Ley Farming


Sir R. George Stapledon
C.B.E., M.A., F.R.S.


William Davies

Faber and Faber Limited
24 Russell Square

First published in mcmxli by Penguin Books
This revised edition published in mcmxlviii by Faber and Faber Limited
24 Russell Square London W.C.1
Printed in Great Britain by Latimer Trend & Co Ltd Plymouth
All rights reserved


Authors' Preface
1. Historical
2. Types of British Grassland
3. Grassland Succession
4. The Basis of Ley Farming
5. Modern Developments Influencing Ley Farming
6. How to Change Over to Ley Farming
7. The Correct Place for the Ley in the Rotation
8. Direct Reseeding
9. Pioneer Crops
10. Pretreatment
11. The Improvement of Permanent Pastures and Rough Grazings
12. Species and Strains of Herbage Plants
13. Seeds Mixtures
14. The Management of the Ley
15. The Choice of Varieties of Cereals and other crops
16. Herbage Seed Production
17. Rotations and the Need for Simple Experiments

Authors' Preface

This book was written early in the war and the first edition was published in 1941. The event has proved it was fortunate that the idea of ley farming and re-seeding worn out permanent pasture had begun to appeal to pioneer farmers prior to 1939. We had moved some way in the perfecting of appropriate technique, and more important still, in the awakening of interest before increased food production had become a matter of vital national urgency.

Much has happened since 1941, both on the farm lands of Britain and in our national affairs. Only a wishful thinker, oblivious to the facts of to-day, could feel even reasonably happy about the food situation of the world in general or of this little country in particular. A food crisis was inevitable. The war has been responsible for accelerating and accentuating trends that, even in a world superficially at peace, were steadily, if comparatively slowly, gaining momentum. There can be no certainty of a sudden termination to our food difficulties in this country, leave alone all question of our moral obligation to the peoples of the world less favourably placed than we are. We in this country are blessed with a soil and climate which render high production not only possible, but, in terms of good husbandry, possible without risk of injury to the substance of our soils or to their fertility. If we are to play fair by our own people and by the people of the world, we have no alternative but to embark upon a long term (a term of indefinite duration) scheme of farming that will produce the maximum amount of the most urgently needed foods from our own acres, and by methods that will enhance and not deplete soil fertility.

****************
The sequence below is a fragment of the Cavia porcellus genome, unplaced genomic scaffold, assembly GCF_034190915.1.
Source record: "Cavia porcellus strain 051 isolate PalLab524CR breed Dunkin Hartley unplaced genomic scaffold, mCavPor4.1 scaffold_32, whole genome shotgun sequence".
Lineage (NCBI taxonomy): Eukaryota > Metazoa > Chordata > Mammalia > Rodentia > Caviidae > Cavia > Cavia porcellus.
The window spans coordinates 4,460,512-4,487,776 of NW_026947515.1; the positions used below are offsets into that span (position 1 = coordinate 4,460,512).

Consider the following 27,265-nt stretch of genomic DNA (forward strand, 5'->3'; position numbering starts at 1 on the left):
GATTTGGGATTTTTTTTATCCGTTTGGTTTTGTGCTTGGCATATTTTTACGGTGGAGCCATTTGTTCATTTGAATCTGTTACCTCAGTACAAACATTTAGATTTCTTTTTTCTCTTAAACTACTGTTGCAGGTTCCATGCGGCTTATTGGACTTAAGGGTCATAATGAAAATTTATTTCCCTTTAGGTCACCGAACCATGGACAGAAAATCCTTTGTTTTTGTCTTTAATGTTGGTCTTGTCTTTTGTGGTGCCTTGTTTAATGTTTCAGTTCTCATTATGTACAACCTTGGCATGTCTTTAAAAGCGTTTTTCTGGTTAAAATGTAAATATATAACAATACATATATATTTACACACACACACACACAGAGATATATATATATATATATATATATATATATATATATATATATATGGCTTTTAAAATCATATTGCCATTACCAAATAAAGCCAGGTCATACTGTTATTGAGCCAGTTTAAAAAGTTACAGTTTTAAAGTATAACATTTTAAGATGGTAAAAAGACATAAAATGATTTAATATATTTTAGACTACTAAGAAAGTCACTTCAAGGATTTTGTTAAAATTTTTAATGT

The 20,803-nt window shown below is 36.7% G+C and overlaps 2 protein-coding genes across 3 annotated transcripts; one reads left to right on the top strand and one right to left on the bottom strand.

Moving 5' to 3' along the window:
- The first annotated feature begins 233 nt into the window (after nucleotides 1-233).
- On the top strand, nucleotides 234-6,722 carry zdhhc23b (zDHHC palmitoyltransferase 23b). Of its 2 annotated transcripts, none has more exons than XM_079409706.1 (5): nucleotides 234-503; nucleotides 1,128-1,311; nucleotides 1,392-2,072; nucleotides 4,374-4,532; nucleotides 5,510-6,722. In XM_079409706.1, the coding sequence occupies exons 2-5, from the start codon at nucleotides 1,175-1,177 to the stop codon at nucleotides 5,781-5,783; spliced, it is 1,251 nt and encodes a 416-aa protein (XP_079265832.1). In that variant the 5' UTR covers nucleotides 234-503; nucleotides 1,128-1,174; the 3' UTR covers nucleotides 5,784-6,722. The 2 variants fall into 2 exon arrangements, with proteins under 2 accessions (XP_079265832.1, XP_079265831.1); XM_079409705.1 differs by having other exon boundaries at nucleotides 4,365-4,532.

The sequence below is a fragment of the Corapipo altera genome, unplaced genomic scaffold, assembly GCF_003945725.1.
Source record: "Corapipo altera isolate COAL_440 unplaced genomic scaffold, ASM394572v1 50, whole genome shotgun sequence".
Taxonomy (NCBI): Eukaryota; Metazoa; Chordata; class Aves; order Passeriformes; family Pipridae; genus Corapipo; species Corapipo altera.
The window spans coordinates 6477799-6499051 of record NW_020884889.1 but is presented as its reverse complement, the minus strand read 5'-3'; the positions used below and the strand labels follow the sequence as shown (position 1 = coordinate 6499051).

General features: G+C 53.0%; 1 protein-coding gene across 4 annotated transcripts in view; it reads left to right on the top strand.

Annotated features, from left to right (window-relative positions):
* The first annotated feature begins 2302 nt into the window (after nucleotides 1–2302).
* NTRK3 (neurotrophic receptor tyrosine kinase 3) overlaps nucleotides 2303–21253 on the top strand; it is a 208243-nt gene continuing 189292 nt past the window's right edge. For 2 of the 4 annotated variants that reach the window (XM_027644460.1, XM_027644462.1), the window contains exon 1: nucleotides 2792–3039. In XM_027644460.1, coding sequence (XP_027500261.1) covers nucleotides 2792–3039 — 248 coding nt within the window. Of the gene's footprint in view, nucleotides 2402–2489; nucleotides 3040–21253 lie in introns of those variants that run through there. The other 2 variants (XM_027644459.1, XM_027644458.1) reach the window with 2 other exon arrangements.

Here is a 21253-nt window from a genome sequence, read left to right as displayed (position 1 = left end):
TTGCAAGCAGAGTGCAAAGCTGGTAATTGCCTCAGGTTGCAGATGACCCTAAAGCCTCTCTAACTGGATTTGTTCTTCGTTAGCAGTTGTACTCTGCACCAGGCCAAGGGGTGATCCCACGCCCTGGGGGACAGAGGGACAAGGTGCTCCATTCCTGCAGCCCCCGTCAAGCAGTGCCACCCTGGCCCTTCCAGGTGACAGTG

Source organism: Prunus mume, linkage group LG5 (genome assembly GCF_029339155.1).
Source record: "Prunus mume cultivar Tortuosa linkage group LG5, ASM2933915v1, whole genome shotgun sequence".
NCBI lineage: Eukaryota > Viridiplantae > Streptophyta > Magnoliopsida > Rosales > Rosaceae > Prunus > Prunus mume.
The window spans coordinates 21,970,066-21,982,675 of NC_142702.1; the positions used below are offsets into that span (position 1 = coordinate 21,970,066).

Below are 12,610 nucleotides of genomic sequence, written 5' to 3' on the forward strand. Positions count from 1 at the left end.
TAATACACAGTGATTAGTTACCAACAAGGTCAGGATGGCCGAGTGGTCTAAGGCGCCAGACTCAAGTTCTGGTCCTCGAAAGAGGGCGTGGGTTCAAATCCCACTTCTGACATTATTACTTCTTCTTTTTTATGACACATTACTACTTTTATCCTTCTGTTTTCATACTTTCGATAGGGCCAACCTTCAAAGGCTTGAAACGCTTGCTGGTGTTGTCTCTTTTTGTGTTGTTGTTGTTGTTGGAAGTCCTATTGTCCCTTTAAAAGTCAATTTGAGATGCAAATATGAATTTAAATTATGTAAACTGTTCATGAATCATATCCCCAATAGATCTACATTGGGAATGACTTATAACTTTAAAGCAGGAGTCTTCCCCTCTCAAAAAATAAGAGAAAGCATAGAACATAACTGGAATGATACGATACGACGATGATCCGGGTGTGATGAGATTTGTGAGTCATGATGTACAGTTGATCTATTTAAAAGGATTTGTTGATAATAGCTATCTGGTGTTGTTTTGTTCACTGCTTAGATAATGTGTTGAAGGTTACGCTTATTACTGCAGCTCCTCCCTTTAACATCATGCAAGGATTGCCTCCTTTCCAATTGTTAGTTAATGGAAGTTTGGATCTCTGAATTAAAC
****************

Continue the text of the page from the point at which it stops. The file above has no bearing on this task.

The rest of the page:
We have squarely to face the fact that the food situation is as serious now as it was at any time during the war, and serious it will long remain. No doubt there will be the ebb and flow of seasons, the ebb and flow of various national and international arrangements and agreements, but the basal fact remains that the world is not producing enough food adequately to feed and nourish all its peoples.

We have learned a great deal about ley farming since 1941; a mass of experience has been gained on soils of all types in all parts of the country. Here we are only concerned with the system. Ley farming is alternate husbandry with the emphasis placed on the ley. The ley, we insist -- and this the war has abundantly proved -- is of especial value in taking care of soil structure and of the all-important humus content of the soil, while everywhere grass is now recognized as being one of our most valuable crops in its own right. The need of our country is for more milk (assuredly the most important of all nutrients to maintain a nation in exuberant health), more meat, more vegetables, and always we must grow enough wheat and other cereals to supply a high proportion of our own and our animals' needs. Ley farming is the system that makes all this possible, with slight variants in the rotations and cropping, wherever the plough can operate. It is by ley farming that we can continue high production of both wheat and animal products on our heavy clay soils, that we can produce barley, meat and milk on our lighter soils. By ley farming, instead of relying upon all-permanent grass, we can greatly increase the self-sufficiency of thousands of our stock farms and lose nothing, and indeed gain much, in the tonnage of grass nutrients produced per farm. The great lesson of the war on the lands of Britain has been the especial applicability of ley farming properly conducted to the difficult position in which the country now finds itself. Indeed it is not too much to say that ley farming is more applicable to-day than it was even during the war years. Here is a system which can at once take care of the soil, provide us with an abundance of feed for stock, and a goodly acreage of crops for direct human consumption. The indications are that, at long last, silage may come into its own, and there is no doubt at all that the best use cannot be made of the ley, and that alternate husbandry will not contribute all it should to our national need, unless surplus summer grass is conserved as protein rich material for winter feed. There is a great future for both silage and grass-drying, and to a large extent they are complementary, and the ley has much to contribute to the conservation of maximum quantities of grass nutrients.